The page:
Other reviews
London Rules
Joe Country

A Prince and A Spy by Rory Clements

Zaffre | 2021 (21 January) | 480p | Review copy | Buy the book

A Prince and A Spy by Rory ClementsIt is 1942 and a secret meeting takes place in Sweden. Prince George, the Duke of Kent, and brother to George VI, meets his cousin Prince Philipp von Hesse, a committed member of the Nazi Party and friend to Adolf Hitler. Ostensibly, they are there to discuss peace between their nations but there may well have been another reason, not least because the Duke should have been in Iceland, not Sweden. Discovering what that reason was becomes a matter of urgency to the secret service agencies of the UK, Germany and America when the plane carrying the Duke back to Scotland crashes for no good reason and all but one of the crew and passengers aboard are killed, including the Duke.

Professor Tom Wilde, an American don at Cambridge University and now also working for American secret operations in the UK, is despatched to Scotland to investigate, in particular to trace the mysterious woman believed to have survived the crash. It is only when he finds her that Tom discovers the tangled web of secrets and crimes that surround the Swedish meeting and the crash. His mission becomes urgent, not least because of who is on his tail.

Rory Clements is a master of historical spy thrillers, whether set in Elizabethan England (interestingly Tom Wild’s subject) or in the 1930s and 1940s. I am a huge fan of the Tom Wilde novels and they have been the reading highlight of January over the last five years. I was so excited to read A Prince and A Spy and I couldn’t read it fast enough – it is a fine spy thriller and a great addition to one of my favourite series. It is the fifth but it does stand alone well as each of the novels does. However, I think that you’d appreciate it more fully if you’ve read the others, which follow Tom and his partner Lydia through the pre-War years up to the outbreak of War and beyond, including their harrowing missions to Germany (I can never do justice to just how tense these books can be). Now we’ve reached the stage of the war at which Hitler and his men might be beginning to consider that the War is not entirely going their way and so the author covers another critical period of the War and the Duke of York’s crash is the perfect catalyst.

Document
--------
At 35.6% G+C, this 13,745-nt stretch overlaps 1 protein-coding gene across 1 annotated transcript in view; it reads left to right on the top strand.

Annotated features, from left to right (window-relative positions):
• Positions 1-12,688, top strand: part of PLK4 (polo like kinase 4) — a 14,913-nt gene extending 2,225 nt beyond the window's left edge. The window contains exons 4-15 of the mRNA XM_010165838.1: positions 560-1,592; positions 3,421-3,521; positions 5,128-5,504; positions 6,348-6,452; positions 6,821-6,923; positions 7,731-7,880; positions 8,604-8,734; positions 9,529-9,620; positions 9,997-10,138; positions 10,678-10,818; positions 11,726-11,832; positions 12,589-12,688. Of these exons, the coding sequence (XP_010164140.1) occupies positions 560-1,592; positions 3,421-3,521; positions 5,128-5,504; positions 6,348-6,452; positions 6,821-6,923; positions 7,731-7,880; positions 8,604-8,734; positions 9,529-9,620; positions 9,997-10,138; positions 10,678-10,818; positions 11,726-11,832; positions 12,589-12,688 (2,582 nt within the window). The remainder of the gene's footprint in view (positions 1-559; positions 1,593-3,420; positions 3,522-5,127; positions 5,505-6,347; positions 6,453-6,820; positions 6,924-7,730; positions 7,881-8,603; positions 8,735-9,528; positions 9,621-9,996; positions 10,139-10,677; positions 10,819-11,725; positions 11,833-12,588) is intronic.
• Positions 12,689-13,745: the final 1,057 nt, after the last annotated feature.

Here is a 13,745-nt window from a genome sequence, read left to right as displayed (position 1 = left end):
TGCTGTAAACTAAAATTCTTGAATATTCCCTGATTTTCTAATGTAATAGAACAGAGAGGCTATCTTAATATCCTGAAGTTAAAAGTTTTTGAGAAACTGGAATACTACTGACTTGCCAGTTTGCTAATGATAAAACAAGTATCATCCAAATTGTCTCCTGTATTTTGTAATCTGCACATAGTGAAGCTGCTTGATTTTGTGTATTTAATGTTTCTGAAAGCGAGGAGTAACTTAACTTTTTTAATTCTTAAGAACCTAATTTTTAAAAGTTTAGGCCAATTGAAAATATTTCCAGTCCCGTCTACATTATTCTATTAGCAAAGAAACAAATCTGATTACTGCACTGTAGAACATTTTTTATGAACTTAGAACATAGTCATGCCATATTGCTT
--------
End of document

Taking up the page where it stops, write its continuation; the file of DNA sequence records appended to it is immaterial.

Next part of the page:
There is a sense in A Prince and A Spy that Tom Wilde may be in over his head as he realises that the truth he is chasing is critical to all countries with a vested interest in winning the War. Nobody can be trusted, even old allies. There are many welcome familiar faces in the novel but Tom is more of an outsider than ever. There are new people he must meet and rely upon, all of whom will be in as much danger as him. This is a different kind of mission for Tom. This time he must hide. He’s on the run. There’s a constant sense that he is always being watched, that he can never quite escape. Lydia, kept at home with their young son, feels increasingly isolated. This adds to the tension. Tom is almost on his own. Almost, but not quite.

There are some disturbing and harrowing scenes in A Prince and A Spy. They’re dealt with sensitively but they do linger in the mind, as they should, I think. Rory Clements is a fine historian. He has a fascinating grasp of the politics and intrigue of the time, which he conveys so well, but he’s also really good at the details. The novel is immersed in the early 1940s. It feels right. I find it amazing that the author is just as knowledgeable and insightful with the 1930s and 1940s as he is with the 1580s. I also really like the way that he finds parallels between the two periods, and their spy masters. This is clever stuff.